In the end using Tamiya thin cement and carefully, and I do mean carefully, I found best way to do this is to literally dab the end of each pin after you have placed them in the track, as in put them in dry and then glue the end that just sticks out. But please be careful, or like me at the beginning, several times, you end up with solid tracks. With patience and taking your time the track movement and slack (not much) looks truly realistic. It does tell you in the instructions not to use glue and use 96 single links per track, however I did find it easier and have some slack using 97 on each side.
Onto the painting: first I hand painted the interior of the turret before placing the turret back onto the hull and priming the whole thing using Vallejo Acrylic-Polyurethane surface primer in grey, allowing over night for it to dry. Rye Field Modelís Tiger instructions tell you to use Mr Color Aqueous hobby colour, though I personally do not have any of this paint so to begin with looked for some alternative colours in my Panzer Aces. However in the end I turned to an AK Interactive set, using AK 006 and 007 mixed with a little RAL8020 from the AK Interactive Afrika Korps colours set, because the first Tigers that arrived in the Desert, came in RAL 8020 colour. Most of this was changed by the tanks crew as time went on, they were also this colour because Tunisia is not just sand and is much more Mediterranean than desert. I did one coat of the base paint then a second in a lighter shade, modulating it slightly as I went along. Once dried I used some Sin filters picking out panel lines and equipment.
Once I had the colours how I wanted them, I then used Mig Productions Oil colour Abt35 buff; this I painted on all flat surfaces using AK Odourless turps. I thinned the oil paint so much that it was barely visible until it dried where it visually looked like a light dusting of sand on top of the tank. I repeated this a second time making sure to get it into places where sand would collect. Then came one of my favourite parts of weathering using some Mig dark grime and some AK rust streaks; the grime again was thinned down and the rust left to dry before running thinners through it to create the streaks. I then used AK True metals wax paint to do the tracks: first I lay a layer of steel on the inside and outside of the tracks, once it has dried I put a thin dark wash over the top of the tracks then add some rust effects, minimal for this build as it is an early production first run Tiger with little work done to it. I then added some very fine beach sand to the tracks and once set I used a Mig pigments mix of European light dust and beach sand adding it to the wheels and under the tracks round the underside of the wheels.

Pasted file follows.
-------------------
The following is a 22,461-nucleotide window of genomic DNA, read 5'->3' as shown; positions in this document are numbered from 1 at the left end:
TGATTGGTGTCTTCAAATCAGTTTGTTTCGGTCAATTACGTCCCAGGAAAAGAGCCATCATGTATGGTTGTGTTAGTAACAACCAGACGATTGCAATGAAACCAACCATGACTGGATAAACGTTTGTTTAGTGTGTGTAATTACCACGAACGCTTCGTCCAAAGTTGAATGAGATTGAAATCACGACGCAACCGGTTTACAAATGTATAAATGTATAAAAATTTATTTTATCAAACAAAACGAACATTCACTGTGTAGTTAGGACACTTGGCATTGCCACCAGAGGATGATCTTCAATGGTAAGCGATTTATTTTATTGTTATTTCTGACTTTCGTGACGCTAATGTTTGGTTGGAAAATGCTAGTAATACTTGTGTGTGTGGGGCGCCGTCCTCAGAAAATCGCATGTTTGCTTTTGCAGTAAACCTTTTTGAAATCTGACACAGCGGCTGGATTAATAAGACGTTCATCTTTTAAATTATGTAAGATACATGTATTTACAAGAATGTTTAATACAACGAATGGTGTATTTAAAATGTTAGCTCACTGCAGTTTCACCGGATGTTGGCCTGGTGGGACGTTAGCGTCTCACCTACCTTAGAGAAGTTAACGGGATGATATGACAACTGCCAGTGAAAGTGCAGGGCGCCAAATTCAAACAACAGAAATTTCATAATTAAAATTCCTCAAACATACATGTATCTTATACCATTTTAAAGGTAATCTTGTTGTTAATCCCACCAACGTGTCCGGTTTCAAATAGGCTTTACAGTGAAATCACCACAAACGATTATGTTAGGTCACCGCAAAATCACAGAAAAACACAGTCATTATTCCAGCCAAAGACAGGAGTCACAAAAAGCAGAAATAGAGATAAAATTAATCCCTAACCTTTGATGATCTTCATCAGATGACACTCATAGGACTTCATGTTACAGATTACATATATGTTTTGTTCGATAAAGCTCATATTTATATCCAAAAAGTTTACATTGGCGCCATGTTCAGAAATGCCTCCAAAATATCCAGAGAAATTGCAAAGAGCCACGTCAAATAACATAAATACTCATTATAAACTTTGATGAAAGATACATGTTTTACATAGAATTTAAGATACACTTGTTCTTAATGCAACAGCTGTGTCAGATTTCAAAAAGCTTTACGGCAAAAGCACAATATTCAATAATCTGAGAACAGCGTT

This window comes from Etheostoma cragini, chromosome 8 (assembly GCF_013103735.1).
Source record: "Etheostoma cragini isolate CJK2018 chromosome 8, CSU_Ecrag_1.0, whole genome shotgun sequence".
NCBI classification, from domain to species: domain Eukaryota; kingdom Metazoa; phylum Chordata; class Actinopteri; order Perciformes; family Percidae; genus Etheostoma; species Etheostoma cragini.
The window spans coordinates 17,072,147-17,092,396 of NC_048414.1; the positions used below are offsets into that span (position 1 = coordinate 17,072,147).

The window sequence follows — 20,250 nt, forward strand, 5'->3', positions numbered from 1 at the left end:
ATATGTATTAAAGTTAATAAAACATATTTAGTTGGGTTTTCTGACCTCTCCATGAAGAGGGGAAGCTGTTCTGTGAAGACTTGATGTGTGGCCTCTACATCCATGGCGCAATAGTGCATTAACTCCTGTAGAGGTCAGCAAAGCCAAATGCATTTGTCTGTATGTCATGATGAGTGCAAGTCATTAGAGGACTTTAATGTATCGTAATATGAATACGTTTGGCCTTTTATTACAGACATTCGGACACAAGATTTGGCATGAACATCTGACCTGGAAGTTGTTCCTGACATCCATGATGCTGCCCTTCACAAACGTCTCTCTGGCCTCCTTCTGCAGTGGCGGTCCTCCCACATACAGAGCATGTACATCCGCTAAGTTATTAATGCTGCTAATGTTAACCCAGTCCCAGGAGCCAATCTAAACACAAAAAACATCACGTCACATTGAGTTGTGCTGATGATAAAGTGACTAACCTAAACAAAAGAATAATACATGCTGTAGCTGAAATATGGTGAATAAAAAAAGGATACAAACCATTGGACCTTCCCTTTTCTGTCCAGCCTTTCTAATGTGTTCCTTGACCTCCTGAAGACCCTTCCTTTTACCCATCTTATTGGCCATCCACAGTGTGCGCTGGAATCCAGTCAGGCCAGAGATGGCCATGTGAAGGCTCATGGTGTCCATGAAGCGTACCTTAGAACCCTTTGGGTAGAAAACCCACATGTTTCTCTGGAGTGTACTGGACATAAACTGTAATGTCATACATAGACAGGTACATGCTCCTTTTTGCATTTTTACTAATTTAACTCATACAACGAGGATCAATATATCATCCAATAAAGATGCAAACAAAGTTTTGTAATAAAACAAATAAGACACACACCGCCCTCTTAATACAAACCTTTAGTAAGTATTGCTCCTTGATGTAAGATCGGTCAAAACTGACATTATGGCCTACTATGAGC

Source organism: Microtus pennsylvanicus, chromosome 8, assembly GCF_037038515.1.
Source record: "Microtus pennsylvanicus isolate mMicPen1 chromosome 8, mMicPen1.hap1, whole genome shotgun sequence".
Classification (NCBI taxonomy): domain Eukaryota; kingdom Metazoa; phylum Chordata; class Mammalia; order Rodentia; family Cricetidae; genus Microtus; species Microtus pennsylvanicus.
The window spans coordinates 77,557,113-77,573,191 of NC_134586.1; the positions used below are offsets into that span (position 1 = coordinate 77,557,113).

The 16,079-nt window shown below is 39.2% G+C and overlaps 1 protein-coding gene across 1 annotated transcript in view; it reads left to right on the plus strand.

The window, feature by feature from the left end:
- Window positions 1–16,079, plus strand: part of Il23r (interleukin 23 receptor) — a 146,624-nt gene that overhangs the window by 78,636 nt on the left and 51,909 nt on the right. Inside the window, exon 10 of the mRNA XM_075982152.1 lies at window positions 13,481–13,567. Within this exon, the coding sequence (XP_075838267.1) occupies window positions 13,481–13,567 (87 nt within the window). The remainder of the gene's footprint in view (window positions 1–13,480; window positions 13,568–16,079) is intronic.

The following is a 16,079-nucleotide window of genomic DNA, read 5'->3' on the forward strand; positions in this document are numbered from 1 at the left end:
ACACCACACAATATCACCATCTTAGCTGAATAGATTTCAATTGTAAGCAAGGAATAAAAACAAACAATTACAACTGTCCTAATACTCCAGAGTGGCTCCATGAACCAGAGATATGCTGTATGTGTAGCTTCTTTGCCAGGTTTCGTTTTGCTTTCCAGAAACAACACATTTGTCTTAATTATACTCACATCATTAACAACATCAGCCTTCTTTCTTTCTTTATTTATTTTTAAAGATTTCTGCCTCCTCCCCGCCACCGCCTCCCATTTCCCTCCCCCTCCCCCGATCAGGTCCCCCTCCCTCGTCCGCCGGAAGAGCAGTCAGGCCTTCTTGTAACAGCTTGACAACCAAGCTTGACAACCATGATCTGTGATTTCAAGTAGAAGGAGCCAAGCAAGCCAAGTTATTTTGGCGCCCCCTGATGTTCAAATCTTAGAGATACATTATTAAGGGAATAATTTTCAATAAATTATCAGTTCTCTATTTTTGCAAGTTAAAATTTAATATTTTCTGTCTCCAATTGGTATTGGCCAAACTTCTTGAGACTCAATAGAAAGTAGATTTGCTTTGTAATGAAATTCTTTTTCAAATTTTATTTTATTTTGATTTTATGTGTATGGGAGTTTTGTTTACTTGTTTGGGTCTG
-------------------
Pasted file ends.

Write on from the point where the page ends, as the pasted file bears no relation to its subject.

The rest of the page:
For the diorama I had looked online and in my AK D.A.K. profile book, one picture stuck out to me, one with a Tiger 1 stopped on the side of a road with a Kommandeurwagen German Steyr . I decided to change it just slightly and made the Tamiya Kommandeurwagen a Steyr Type 1500A.
So I built the base in an old frame, first laying some polystyrene down and gave it a coat of PVA glue so any paint I used on top of it would paint and not sink, put down a layer of plaster of Paris cutting it into lengths and making some more shapes to it like bed rock.
Now after reading some books and looking at the terrain I realised that it was not all sand but actually was gravel and rocks, boulders in some cases, then sand on top. With this in mind I painted the bottom of the plaster of Paris with some artistsí acrylic paints, a mixture of yellow peach and brown till I had a good base mix in case any of it be noticeable under the other materials that I was going to use. I got some gravel, the type used on model railways, I laid down a good depth where I wanted the road to be, I then airbrushed this with AK RAL 7008 and using some of my reptile beach sand, a very fine mixture of natural beach sand was laid over the top. I placed some of the talon stones by Woodland Scenics glued into place, adding a bit more sand around them making it look as natural as possible.
While that was drying I had already built a wall as a boundary and decided to make a dry stone wall top to it, and some rocks; I was very surprised how this looked and with some manipulation I made it look like some of the mud walls with rocks in them that are out in that region. At the other side of the road I made a verge and some more Mediterranean looking plants, adding some colour and breaking down the desert sand, finishing with some camel grass lichen and Javis countryside scatter. I made a sign in one corner just to lose the space there, this was done very basically using balsa wood and a lick of paint.